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Maestro ... Kennedy Tsimba was peerless during his time at Free State Cheetahs

19/12/2015 00:00:00
by Enock Muchinjo
Zim rugby legend ... Kennedy Tsimba
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IN the Afrikaner heartland of Free State, you’d visualise the person they nickname “King of Bloemfontein” – the deeply conservative province’s sport-mad capital – to be a locally-born heartthrob, someone like Kepler Wessels or Hansie Cronje, men credited with inspiring a generation of Boer cricketers raised on a strict diet of rugby.

When that person is not a large and rugged Afrikaner, non-South African, but, in fact, a black rugby player from Zimbabwe, short of stature, it makes the story of Kennedy Tsimba truly remarkable.

It demonstrates in full measure lofty endorsement of a man who, at the peak of his powers, not only dominated South African domestic rugby, but is globally recognised as one of the world’s top fly-halves of the early 21th century.

Hall of Famer

In 2012, World Rugby recognised Kennedy Tsimba and his late older brother Richard as two of the game’s greatest players of all time and inducted them into its Hall of Fame – a place reserved only for global luminaries of the game, the greatest honour an individual can ever achieve.

Prior to that, the Tsimba brothers had been the only two black people on the illustrious list, until the late iconic South African President Nelson Mandela was posthumously inducted at the 2015 World Cup in England for fostering better race relations in the country through rugby following the demise of apartheid.

“I was doing TV work for SABC during the World Cup few months ago when the news came through that Nelson Mandela had been inducted,” says Tsimba, back home in Harare for the festive season break.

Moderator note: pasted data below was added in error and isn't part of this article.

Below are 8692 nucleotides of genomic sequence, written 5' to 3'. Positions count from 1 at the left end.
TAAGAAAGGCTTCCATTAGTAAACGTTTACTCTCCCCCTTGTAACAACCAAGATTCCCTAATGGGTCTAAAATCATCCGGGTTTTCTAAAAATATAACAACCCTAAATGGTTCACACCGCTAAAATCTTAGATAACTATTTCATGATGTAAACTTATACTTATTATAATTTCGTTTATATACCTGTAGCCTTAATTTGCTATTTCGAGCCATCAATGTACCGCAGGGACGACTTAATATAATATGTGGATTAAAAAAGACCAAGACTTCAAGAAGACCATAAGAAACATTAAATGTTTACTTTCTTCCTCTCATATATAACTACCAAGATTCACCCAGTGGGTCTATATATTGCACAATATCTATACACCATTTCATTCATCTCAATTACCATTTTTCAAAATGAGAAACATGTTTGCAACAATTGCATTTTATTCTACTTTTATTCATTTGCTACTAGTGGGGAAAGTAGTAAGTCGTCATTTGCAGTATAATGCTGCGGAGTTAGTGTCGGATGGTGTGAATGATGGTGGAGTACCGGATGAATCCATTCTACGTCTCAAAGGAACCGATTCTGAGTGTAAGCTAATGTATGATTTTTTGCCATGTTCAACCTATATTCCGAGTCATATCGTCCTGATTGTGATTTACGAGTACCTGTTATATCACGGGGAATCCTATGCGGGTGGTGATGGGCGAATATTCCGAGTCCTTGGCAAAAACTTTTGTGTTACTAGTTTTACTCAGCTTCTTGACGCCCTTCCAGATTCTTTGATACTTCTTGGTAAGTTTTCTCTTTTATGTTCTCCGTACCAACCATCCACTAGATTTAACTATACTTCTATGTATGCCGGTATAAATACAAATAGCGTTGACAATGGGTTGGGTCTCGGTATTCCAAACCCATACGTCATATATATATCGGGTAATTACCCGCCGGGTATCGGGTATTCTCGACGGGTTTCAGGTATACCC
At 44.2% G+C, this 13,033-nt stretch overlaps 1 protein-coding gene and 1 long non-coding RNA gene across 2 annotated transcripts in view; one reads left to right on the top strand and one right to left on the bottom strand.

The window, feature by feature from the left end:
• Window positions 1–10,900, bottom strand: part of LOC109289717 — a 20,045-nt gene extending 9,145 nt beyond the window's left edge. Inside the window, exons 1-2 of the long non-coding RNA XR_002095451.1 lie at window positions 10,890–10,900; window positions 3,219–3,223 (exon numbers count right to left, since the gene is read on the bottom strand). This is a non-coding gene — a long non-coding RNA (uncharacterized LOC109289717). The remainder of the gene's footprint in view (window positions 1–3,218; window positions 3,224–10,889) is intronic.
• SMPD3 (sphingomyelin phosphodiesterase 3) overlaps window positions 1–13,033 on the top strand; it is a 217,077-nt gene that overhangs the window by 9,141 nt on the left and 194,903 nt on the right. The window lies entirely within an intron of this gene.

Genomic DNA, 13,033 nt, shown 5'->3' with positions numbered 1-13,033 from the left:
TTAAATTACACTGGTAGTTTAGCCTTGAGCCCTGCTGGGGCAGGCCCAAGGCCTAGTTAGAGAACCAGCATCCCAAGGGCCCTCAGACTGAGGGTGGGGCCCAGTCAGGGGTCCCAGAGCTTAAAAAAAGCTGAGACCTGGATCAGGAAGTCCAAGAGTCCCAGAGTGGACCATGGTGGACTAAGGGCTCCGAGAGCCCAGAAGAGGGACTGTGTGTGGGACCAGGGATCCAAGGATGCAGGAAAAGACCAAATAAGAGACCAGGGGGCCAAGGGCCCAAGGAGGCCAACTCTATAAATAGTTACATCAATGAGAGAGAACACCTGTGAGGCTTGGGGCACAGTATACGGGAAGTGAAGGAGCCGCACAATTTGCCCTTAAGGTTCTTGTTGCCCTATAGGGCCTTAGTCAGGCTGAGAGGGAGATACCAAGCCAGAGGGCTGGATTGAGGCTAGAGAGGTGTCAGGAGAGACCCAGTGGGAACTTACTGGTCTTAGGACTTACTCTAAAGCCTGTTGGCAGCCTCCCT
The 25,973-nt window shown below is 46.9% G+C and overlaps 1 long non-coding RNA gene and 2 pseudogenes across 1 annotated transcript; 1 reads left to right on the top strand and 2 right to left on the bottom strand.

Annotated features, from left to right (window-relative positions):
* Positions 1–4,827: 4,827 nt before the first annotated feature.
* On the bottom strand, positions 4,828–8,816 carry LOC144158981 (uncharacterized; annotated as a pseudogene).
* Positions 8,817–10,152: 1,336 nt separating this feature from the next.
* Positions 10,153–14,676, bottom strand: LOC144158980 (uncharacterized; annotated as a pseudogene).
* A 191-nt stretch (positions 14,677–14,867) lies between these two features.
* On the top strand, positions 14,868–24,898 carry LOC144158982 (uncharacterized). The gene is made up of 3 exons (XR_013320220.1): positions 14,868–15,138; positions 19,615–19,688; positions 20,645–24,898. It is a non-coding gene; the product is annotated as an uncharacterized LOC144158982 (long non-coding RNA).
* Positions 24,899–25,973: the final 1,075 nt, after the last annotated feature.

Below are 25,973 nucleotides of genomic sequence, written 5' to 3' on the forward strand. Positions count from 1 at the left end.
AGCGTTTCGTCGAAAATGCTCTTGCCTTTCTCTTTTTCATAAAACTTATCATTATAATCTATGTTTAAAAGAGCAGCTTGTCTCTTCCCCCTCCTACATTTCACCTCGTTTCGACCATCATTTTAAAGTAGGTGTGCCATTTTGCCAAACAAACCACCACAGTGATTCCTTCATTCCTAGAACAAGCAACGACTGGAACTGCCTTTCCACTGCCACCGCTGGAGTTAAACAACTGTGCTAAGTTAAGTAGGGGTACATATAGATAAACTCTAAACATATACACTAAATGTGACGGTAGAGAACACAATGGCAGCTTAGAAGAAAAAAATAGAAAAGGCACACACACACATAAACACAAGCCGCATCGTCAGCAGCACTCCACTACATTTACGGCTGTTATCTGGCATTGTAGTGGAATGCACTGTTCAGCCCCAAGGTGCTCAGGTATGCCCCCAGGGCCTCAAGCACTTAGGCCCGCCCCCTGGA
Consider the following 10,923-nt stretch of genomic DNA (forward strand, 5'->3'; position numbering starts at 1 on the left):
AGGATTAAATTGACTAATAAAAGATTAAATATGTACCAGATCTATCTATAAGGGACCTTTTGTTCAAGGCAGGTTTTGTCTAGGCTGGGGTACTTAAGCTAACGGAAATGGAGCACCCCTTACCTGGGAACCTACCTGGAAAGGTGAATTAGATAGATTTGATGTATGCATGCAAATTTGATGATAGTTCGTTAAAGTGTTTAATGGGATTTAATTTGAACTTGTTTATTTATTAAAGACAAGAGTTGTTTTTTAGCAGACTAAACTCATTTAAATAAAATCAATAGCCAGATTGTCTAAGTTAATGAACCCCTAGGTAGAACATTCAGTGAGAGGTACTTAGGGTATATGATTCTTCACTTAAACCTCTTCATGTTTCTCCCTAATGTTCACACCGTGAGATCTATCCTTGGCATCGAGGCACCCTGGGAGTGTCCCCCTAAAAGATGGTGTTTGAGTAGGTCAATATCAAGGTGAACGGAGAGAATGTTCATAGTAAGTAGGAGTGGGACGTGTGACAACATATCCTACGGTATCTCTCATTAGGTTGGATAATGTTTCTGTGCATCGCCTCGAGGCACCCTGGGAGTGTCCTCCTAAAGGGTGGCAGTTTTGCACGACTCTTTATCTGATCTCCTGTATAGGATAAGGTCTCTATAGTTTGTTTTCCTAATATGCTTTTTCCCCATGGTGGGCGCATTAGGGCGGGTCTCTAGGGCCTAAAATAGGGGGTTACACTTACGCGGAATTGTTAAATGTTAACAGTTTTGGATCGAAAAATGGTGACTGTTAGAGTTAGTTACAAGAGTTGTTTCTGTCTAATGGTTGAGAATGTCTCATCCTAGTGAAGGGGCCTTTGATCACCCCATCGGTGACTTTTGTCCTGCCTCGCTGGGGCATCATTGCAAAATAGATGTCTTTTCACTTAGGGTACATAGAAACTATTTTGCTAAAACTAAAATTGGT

“I was asked to describe how it felt to be in such company of an icon like Nelson Mandela, and him becoming only the third black person on the list. I said ‘at least a brother has come, we were feeling lonely’. Given two options, I’d choose to be inducted into the Hall of Fame to winning the World Cup. It’s only for the greats. To have Nelson Mandela there, epitomises the height of the achievement.”

Symbol of equality

Athletic prowess aside, Tsimba also rose to become a cultural icon, a people’s champion. By peerlessly excelling at a sport closest to the hearts of the Free State folk, and in a position considered sacred, preserve of the stereotypical local blue-eyed pin-up boy – Tsimba became the ultimate symbol of equality, ample proof that people of every race and background can lay claim to greatness in their chosen field.


“When I arrived at Free State Cheetahs I was the only black player. The faces I saw when I first got there, and the faces I saw after my first game … that’s when I realised the power of sport to change attitudes and hatred towards another race,” Tsimba says. “A few months down the line, I didn’t have to pay for anything in a restaurant. I had people picking up the bills for me. People would buy me a drink so they could have just five minutes of my time.

“Later on, the Zimbabwean youngsters who came, Beast (Tendai Mtawarira) and Tonderai (Chavhanga), found it much easier to break through because of the impact I’d made. All the unions were saying ‘let’s go to Zimbabwe. Surely there are more Tsimbas there’. Union officials were calling me to say ‘do you know this guy?’.”

The making of a King

Legend ... Accepting his Hall of Fame indictment from World Rugby vice-president Oregan Hoskins